Zee, Barney Fife would be more effective than the current crop of bureaucrats.
Then, of course, ANYTHING which impedes the government from extending its reach is GOOD, including (PARTICULARLY!) its own incompetence.
Mission guy says
I am familiar with c of s western us not international. There were many abuses on the non profit standing and rules and regulations as originally when “The War Is Over” happened.
Lots of evidence of tampering and false books to make it appear compliant. But the evidence and falsification would never hold up to even simple discovery.
The funds are so badly managed. Slave wages in most missions class v and most SO service orgs. Lots of pay for ASI, RTC and their cronies.
It was a cruel and very out of touch operation. It hurt me badly from all the abuse of employees.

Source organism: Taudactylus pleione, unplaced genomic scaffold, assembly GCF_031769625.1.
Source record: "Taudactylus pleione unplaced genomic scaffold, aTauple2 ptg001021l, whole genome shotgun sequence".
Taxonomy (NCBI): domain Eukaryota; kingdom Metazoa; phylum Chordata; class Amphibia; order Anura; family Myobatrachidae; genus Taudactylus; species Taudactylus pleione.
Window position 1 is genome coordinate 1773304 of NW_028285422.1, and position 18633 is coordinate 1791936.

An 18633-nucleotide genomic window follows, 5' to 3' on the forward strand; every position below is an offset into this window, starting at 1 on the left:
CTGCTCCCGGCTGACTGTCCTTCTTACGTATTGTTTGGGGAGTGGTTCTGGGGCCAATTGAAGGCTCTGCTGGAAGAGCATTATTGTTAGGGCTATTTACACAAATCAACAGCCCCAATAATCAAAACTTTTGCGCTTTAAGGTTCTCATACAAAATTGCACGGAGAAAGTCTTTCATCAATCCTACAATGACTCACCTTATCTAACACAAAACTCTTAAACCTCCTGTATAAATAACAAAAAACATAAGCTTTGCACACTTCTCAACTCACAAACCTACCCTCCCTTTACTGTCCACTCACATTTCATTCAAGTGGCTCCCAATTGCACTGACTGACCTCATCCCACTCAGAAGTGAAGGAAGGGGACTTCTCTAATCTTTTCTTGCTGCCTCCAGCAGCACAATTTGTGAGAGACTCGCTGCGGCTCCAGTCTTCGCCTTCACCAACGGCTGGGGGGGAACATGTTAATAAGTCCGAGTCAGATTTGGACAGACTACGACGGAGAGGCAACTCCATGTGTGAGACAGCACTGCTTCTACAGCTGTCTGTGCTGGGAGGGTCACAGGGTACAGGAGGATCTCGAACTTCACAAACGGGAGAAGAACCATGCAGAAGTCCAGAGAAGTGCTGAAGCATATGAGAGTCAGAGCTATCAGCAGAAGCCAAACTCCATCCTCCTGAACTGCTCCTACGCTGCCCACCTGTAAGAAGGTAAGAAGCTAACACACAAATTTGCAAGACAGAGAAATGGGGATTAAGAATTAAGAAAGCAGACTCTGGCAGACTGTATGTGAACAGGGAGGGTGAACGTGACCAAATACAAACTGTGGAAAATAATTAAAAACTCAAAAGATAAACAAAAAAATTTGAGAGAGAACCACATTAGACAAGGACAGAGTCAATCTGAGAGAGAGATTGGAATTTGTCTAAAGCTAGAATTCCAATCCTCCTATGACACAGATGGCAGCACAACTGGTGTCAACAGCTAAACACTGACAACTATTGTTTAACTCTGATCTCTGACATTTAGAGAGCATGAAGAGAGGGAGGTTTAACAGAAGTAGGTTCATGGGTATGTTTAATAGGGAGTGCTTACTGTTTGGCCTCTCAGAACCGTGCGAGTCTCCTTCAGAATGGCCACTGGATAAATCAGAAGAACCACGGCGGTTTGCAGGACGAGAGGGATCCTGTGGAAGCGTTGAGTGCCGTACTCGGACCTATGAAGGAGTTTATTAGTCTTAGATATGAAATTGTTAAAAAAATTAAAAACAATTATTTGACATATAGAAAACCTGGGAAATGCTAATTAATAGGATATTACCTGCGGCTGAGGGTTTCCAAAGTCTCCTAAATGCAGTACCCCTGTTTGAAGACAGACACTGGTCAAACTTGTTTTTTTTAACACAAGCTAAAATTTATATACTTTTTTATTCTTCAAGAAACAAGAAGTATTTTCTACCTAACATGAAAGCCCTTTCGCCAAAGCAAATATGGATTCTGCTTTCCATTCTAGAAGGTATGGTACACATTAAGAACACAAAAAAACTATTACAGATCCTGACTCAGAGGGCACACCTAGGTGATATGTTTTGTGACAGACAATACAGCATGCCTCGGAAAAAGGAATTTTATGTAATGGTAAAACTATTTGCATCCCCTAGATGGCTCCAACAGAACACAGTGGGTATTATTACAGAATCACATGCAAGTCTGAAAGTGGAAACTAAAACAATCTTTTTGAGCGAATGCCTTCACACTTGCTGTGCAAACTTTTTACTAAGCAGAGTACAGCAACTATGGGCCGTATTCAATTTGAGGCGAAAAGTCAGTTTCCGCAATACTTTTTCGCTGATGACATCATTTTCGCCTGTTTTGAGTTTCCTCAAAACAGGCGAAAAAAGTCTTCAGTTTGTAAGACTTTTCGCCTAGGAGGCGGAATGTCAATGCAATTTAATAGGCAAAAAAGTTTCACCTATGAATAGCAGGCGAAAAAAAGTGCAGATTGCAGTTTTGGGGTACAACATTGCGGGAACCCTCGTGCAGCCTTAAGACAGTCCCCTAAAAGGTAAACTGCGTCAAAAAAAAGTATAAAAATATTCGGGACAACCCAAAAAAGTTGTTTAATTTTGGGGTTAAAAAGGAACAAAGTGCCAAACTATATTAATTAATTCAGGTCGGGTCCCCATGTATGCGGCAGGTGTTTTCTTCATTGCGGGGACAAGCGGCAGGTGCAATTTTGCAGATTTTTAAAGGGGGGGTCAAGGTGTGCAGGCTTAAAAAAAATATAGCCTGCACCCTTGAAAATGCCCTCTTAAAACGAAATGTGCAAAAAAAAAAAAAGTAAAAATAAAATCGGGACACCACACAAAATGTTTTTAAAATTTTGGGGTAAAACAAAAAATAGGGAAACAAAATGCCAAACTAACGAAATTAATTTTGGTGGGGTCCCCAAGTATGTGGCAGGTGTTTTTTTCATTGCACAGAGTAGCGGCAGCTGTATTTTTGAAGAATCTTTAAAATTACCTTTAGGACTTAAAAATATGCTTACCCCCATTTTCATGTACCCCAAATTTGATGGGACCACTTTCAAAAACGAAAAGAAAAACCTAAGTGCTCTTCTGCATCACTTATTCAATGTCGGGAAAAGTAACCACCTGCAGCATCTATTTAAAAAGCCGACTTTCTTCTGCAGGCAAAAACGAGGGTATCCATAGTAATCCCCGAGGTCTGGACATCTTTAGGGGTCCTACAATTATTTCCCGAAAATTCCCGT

30 years “in” and finally out a broken person in 2004.
Finally addressing the nightmares with counseling meditation and prayer.
Supreme court could find they are not serving the community just the financial needs of the powerful church leaders. DM will be their downfall.
A real shame the FBI investigation got dropped. Some powerful corrupt mafia gangsters got brought down by financial crimes and tax evasion. I believe it will be their undoing.
John Baugh says
I have started reading your blog and have been watching your show with Leah and have found it amazing. I feel for your situation with having being disconnected from your children. Fot that I’m sorry and hate you have to deal with that. I am happy yoi found a good wife and have gotten a nice family. I will write a letter to my congressman and senator. I believe in what you are doing. I have never been a scientologist but raised in the Christian faith. But they are hurting people and destroying families that has to stop period. You have all my prayers to keep fighting and keep telling the stories of those qho have left that cult. Keep strong and you will prevail.